Obama steps into the deficit/debt/entitlement fray with his speech at 1:35 pm ET… Why is he doing it? The smart money: to use Ryan’s budget plan as a foil, as well as to placate arm-chair pundits and indies… An important reality check: The talk about cutting spending and reducing the deficit is primarily coming from the right… The lack of political will in reforming entitlements… How did we get from a budget surplus to deficits as far as the eye can see?... Obama to preview speech to congressional leaders at 10:40 am… Boehner’s still trying to sell the spending-cut deal… On T-Paw’s “I’m running for president”… On Romney’s “Why didn’t they call me?”… And Santorum to announce “next steps” tonight on FOX.
From NBC's Chuck Todd, Mark Murray, Domenico Montanaro, and Ali Weinberg
*** Stepping into the fray: Outside of campaigns for high office, nothing in American politics brings more passion, argument, and risk than tackling entitlements and taxes. "Hands off my Social Security!" one side will say. "Don't even think about raising my taxes!" the other will reply. And if you talk about cutting military spending, watch out. Stepping into this fray, in fact, is the equivalent of walking into a biker bar and punching someone in the face, no matter how much that person deserved it. It's nothing but trouble. Yet just two months after President Obama -- who's up for re-election next year -- declined to address entitlements in his FY 2012 budget, he's stepping into this fray with a speech at George Washington University at 1:35 pm ET.
*** Using Ryan’s plan as a foil and placating arm-chair pundits and indies: If it's nothing but trouble, then why is he doing it? Is it to blast Paul Ryan and Republicans who want to phase out Medicare (as many Democrats seem to want)? Is it to appeal to independents as a sensible reformer, even if nothing gets done (which his campaign strategists would like)? Or is it to truly lay out an actual plan that could pass and become law (which Erskine Bowles, Alan Simpson, and Andrew Sullivan are crossing their fingers for)? From our reporting and hunches, it’s more of the first two. Expect the president to use Ryan’s budget as a foil. Heading into next year’s election, if the two plans are Ryan’s and Obama’s, that’s a fight the White House thinks it can win. (Democratic operatives are probably licking their chops at the opportunity to go after the “Ryan-Romney plan” or “Ryan-Pawlenty plan” in states like Florida, Ohio and Iowa.) Moreover, Obama seems to be delivering this speech to placate arm-chair pundits and independents, who want to at least hear the president’s plans for tackling the debt.
*** An important reality check: Of course, if Obama doesn’t offer a specific plan today, the White House is opening itself up to criticism from the chattering class. But it’s criticism it would probably take. Why? Talk about cutting the deficit and government spending is coming exclusively from the right. In our February NBC/WSJ poll, Democrats and independents overwhelmingly said job creation and economic growth should be the government’s top priority, versus Republicans and Tea Party supporters who said it should be the deficit and government spending. In addition, when Americans say they want to reduce the deficit, they also don’t want to see their benefits go away. In that February survey, 67% said it was unacceptable to cut Medicaid to balance the budget, 76% said it was unacceptable to cut Medicare, and 77% said it was unacceptable to cut Social Security. And in our most recent NBC/WSJ survey last week, while 61% said they favor a balanced-budget amendment, 69% said they would OPPOSE one if it requires a significant cut to Medicaid, Medicare, and veterans benefits.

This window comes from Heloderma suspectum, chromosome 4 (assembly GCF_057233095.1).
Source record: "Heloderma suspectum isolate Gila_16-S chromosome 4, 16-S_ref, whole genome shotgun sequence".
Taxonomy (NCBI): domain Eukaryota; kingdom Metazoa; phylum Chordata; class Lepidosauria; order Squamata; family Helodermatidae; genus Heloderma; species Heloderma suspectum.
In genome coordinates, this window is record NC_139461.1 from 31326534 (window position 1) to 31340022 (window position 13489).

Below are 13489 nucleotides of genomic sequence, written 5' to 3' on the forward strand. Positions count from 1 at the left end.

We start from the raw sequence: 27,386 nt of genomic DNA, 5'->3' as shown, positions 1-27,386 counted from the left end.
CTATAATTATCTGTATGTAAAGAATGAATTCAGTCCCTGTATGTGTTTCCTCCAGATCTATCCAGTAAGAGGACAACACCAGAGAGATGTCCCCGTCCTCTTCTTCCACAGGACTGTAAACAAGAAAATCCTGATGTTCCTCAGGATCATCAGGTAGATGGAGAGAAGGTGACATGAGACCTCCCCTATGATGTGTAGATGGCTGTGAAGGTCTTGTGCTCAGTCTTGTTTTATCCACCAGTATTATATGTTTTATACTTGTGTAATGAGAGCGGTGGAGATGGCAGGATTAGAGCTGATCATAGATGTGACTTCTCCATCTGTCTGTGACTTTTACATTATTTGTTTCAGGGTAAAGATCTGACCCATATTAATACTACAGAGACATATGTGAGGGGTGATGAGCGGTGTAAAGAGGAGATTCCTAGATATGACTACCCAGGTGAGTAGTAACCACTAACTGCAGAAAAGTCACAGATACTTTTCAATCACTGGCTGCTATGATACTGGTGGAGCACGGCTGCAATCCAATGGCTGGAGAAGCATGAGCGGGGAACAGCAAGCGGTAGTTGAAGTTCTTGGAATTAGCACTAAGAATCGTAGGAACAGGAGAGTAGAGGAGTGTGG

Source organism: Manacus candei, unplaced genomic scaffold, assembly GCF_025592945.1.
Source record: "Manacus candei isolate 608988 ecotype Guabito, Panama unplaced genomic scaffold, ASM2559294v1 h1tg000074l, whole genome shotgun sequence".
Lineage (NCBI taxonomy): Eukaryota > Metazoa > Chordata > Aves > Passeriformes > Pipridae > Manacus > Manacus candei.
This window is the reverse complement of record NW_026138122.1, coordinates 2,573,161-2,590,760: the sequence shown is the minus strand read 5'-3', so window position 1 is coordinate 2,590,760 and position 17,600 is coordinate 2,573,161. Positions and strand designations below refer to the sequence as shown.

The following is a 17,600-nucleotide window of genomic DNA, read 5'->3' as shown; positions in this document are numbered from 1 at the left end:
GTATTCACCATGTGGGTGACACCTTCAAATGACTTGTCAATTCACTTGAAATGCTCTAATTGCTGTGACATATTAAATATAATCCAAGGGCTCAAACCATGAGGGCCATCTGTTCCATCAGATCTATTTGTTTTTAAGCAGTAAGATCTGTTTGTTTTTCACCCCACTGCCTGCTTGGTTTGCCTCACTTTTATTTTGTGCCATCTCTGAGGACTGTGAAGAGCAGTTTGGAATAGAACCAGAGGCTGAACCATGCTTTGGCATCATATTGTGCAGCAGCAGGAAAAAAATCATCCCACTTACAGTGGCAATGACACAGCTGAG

*** A lack of public support and political will: When it comes to deficit/debt/entitlement reform, there have always been plenty of plans. Bowles-Simpson. Ryan. Schakowsky. The so-called Gang of Six. What always seems to be lacking, though, is political will. Yesterday, House Speaker John Boehner released a saying that any kind of tax increase is a “non-starter,” despite the fact that Americans are paying a lower level in taxes than at any point since 1950. “We don’t have deficits because Americans are taxed too little, we have deficits because Washington spends too much,” Boehner said. On the other hand, liberals reject any cuts to Medicare, Medicaid, or Social Security, even though entitlements like Medicare are long-term drivers of U.S. deficits. "President Obama: If you cut Medicare and Medicaid benefits … don't ask for a penny of my money or an hour of my time in 2012,” the Progressive Change Campaign Committee said in a pledge it’s circulating to its members. So when you add it all up -- the lack of political will, a lack of public demand -- you see why this is usually more talk than action.